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NWSC boss criticizes Nakawa mayor over water tax

NWSC MD, Eng. Silver Mugisha.

Kampala, Uganda | THE INDEPENDENT | The managing director of National Water and Sewerage Corporation (NWSC), Eng. Silver Mugisha has criticized politicians advocating for the scrapping of taxes on water consumption.

Mugisha says such ideas will result in lack of access to clean water by the community.

Mugisha made the remarks during the 2020 Water Baraza, an online webinar held under the theme “Delivering the promise of water for all.”

He was responding to a concern raised by Ronald Balimwezo, the Nakawa Mayor who called on the government to scrap the 10% Value Added Tax (VAT) on water. Balimwezo blamed the VAT on the high cost of water that has forced most urban dwellers to use unsafe water points like wells and streams.

Balimwezo who is vying for MP, Nakawa East said that the only way to prevent water-borne diseases is to have cheaper water and ensure that people do not collect water contaminated with faecal matter.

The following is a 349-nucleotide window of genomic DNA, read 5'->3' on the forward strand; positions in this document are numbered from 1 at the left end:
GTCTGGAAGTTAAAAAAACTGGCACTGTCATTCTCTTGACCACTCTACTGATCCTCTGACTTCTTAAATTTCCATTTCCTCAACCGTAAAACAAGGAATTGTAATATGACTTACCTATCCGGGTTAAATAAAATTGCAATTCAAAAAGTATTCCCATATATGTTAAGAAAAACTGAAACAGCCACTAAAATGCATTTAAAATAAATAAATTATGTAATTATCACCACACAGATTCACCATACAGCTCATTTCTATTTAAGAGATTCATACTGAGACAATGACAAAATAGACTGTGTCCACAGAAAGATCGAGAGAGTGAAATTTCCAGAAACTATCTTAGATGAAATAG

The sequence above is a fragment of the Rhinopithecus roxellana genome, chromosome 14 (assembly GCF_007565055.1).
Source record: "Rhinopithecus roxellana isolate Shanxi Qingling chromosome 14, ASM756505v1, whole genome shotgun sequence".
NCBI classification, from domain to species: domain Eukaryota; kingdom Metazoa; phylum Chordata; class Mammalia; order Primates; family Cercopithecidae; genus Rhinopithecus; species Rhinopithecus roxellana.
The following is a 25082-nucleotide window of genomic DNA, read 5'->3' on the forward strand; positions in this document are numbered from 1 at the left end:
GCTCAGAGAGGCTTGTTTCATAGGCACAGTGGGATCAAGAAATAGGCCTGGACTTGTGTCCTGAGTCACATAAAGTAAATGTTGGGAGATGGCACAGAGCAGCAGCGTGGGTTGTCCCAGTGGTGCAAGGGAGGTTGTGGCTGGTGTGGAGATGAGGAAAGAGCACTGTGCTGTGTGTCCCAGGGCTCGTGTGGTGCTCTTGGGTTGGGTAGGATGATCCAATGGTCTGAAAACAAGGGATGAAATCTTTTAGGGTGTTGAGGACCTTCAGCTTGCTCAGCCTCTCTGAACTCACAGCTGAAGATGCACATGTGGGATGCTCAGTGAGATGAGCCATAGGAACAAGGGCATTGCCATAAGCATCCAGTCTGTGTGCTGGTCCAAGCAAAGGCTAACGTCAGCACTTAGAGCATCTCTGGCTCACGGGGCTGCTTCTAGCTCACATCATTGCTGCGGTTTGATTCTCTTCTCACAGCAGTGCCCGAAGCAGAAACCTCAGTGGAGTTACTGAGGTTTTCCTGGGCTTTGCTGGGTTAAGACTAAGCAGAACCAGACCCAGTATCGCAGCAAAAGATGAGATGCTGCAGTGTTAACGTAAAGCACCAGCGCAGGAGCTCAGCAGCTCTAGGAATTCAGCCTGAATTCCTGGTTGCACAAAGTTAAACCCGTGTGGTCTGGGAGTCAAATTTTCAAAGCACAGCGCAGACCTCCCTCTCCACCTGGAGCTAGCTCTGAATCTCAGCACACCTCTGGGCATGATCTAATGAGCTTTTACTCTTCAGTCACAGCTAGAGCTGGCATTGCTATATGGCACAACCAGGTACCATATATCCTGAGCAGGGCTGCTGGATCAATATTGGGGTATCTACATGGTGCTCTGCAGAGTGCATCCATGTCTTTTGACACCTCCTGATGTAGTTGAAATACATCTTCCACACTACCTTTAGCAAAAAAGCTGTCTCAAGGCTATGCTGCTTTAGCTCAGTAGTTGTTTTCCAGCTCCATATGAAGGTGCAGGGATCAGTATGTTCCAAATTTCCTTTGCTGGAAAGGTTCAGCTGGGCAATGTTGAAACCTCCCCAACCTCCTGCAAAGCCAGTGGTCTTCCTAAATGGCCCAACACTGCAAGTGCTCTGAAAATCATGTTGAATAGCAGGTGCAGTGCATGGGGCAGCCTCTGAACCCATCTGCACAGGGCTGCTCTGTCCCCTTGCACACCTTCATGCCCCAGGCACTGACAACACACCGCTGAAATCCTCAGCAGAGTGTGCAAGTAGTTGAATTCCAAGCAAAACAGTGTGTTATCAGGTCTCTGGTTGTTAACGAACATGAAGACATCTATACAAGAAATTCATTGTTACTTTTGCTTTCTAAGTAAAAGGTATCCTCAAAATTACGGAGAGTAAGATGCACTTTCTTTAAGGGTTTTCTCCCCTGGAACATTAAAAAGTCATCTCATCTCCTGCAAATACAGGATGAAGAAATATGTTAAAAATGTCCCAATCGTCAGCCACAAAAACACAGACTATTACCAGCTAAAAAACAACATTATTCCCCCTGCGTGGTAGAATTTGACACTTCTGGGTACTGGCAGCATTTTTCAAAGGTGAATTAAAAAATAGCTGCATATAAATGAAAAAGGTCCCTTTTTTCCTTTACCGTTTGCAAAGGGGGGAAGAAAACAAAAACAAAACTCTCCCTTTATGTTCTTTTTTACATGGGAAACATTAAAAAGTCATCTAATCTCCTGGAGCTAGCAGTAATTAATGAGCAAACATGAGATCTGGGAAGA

However, Mugisha told off Balimwezo noting that NWSC sells a 20-litre jerry can of water at 85 Shillings which money caters for the cost of treating water and creating new infrastructure.

The exemption of VAT on the supply of water to domestic consumers was lifted in 2012/2013 financial year budget speech by the former Minister for Finance, Maria Kiwanuka. She announced then that the introduction of VAT would generate 24 Billion Shillings in revenue to government.

Although the proposal to tax water was widely opposed by both parliament and civil society, prompting the government to postpone its implementation, the proposal was later adopted.

Mugisha added that the majority of people with access to clean and safe water are rich people and the VAT being paid is used to lay infrastructure to connect the rest of the country to piped water.

Mugisha revealed that the corporation has now extended to 258 towns and projects to reach 400 towns by 2025, while the connections now stand at 724,000 connections, from 530,000, five years back.

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